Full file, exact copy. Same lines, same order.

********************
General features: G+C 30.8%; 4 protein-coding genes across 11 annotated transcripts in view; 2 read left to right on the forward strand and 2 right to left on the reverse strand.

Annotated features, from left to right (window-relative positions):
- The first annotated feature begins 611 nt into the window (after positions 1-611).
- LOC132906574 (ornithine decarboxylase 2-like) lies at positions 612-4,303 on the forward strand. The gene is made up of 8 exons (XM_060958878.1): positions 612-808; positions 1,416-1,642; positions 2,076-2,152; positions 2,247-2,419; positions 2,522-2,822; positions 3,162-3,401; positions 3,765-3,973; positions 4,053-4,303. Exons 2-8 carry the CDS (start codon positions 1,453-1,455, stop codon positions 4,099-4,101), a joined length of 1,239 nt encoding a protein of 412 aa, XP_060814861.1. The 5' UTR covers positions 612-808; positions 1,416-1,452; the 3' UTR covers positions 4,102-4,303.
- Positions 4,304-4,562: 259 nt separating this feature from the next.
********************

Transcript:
General features: G+C 30.8%; 4 protein-coding genes across 11 annotated transcripts in view; 2 read left to right on the forward strand and 2 right to left on the reverse strand.

Annotated features, from left to right (window-relative positions):
- The first annotated feature begins 611 nt into the window (after positions 1-611).
- LOC132906574 (ornithine decarboxylase 2-like) lies at positions 612-4,303 on the forward strand. The gene is made up of 8 exons (XM_060958878.1): positions 612-808; positions 1,416-1,642; positions 2,076-2,152; positions 2,247-2,419; positions 2,522-2,822; positions 3,162-3,401; positions 3,765-3,973; positions 4,053-4,303. Exons 2-8 carry the CDS (start codon positions 1,453-1,455, stop codon positions 4,099-4,101), a joined length of 1,239 nt encoding a protein of 412 aa, XP_060814861.1. The 5' UTR covers positions 612-808; positions 1,416-1,452; the 3' UTR covers positions 4,102-4,303.
- Positions 4,304-4,562: 259 nt separating this feature from the next.